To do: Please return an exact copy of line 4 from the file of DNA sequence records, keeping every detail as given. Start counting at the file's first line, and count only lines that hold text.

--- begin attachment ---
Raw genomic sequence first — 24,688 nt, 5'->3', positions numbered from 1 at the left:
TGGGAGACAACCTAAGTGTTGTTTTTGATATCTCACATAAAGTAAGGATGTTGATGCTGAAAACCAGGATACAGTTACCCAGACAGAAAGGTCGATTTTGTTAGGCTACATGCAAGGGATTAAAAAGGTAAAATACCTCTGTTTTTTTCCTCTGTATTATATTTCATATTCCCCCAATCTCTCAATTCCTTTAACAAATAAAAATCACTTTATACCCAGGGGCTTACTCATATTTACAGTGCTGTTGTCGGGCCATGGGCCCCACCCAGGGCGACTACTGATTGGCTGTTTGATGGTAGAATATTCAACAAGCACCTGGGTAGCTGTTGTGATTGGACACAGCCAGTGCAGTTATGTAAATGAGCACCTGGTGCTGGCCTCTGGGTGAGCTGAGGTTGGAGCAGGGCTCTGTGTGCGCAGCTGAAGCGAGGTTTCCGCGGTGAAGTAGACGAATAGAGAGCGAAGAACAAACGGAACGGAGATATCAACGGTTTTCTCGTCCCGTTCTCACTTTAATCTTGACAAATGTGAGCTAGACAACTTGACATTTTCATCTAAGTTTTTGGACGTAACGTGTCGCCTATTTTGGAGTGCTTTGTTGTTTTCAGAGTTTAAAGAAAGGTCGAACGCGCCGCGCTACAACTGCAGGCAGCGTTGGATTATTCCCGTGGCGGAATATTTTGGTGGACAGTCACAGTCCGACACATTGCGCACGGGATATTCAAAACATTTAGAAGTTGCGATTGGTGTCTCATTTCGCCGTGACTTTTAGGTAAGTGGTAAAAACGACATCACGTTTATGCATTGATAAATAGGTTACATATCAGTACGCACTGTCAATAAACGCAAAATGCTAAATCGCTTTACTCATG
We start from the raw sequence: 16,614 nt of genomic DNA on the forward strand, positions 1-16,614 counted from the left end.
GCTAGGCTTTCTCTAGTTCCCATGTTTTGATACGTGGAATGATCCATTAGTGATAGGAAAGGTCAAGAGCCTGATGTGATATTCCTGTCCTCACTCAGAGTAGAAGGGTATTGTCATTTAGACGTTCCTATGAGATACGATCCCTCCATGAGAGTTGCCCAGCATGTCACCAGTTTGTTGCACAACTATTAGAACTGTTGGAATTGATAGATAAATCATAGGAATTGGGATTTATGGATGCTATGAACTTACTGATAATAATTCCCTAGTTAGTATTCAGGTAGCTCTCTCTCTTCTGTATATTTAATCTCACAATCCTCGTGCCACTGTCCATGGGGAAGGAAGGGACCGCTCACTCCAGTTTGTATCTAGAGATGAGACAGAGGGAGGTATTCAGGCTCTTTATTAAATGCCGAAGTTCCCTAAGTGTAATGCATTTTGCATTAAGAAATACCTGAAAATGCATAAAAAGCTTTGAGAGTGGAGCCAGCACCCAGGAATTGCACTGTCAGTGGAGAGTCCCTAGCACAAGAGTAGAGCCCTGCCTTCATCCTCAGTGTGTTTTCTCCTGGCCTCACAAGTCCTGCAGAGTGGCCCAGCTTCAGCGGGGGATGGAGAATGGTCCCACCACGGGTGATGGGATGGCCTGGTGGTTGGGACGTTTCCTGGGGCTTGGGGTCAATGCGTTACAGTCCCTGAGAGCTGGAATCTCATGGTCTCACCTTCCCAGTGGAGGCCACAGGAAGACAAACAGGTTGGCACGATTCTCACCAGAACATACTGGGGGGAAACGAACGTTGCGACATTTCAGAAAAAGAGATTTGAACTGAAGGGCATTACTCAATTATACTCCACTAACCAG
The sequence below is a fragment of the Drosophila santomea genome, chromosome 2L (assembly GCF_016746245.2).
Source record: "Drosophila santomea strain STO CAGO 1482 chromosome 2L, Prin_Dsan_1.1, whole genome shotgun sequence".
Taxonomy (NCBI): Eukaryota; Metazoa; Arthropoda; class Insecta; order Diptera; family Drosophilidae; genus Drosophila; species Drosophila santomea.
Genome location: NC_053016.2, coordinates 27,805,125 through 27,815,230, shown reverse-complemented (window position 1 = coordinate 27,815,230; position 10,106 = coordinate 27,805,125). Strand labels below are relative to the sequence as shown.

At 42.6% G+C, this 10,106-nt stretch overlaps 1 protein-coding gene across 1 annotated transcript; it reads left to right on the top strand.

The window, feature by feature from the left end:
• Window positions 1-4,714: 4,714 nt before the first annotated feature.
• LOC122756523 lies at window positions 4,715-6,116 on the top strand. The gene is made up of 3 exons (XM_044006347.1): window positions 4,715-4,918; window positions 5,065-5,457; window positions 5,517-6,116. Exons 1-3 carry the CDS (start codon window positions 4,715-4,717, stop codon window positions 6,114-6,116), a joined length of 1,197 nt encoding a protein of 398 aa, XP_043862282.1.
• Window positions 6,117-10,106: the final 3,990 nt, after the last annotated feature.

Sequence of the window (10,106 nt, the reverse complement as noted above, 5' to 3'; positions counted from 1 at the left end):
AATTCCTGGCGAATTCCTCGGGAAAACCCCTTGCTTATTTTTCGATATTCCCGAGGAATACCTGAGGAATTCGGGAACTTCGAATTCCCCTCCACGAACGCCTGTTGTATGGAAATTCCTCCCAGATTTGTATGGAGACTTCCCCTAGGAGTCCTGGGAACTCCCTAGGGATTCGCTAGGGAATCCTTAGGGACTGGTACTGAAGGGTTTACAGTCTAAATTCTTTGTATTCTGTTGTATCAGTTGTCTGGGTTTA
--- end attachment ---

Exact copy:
GCTAGGCTTTCTCTAGTTCCCATGTTTTGATACGTGGAATGATCCATTAGTGATAGGAAAGGTCAAGAGCCTGATGTGATATTCCTGTCCTCACTCAGAGTAGAAGGGTATTGTCATTTAGACGTTCCTATGAGATACGATCCCTCCATGAGAGTTGCCCAGCATGTCACCAGTTTGTTGCACAACTATTAGAACTGTTGGAATTGATAGATAAATCATAGGAATTGGGATTTATGGATGCTATGAACTTACTGATAATAATTCCCTAGTTAGTATTCAGGTAGCTCTCTCTCTTCTGTATATTTAATCTCACAATCCTCGTGCCACTGTCCATGGGGAAGGAAGGGACCGCTCACTCCAGTTTGTATCTAGAGATGAGACAGAGGGAGGTATTCAGGCTCTTTATTAAATGCCGAAGTTCCCTAAGTGTAATGCATTTTGCATTAAGAAATACCTGAAAATGCATAAAAAGCTTTGAGAGTGGAGCCAGCACCCAGGAATTGCACTGTCAGTGGAGAGTCCCTAGCACAAGAGTAGAGCCCTGCCTTCATCCTCAGTGTGTTTTCTCCTGGCCTCACAAGTCCTGCAGAGTGGCCCAGCTTCAGCGGGGGATGGAGAATGGTCCCACCACGGGTGATGGGATGGCCTGGTGGTTGGGACGTTTCCTGGGGCTTGGGGTCAATGCGTTACAGTCCCTGAGAGCTGGAATCTCATGGTCTCACCTTCCCAGTGGAGGCCACAGGAAGACAAACAGGTTGGCACGATTCTCACCAGAACATACTGGGGGGAAACGAACGTTGCGACATTTCAGAAAAAGAGATTTGAACTGAAGGGCATTACTCAATTATACTCCACTAACCAG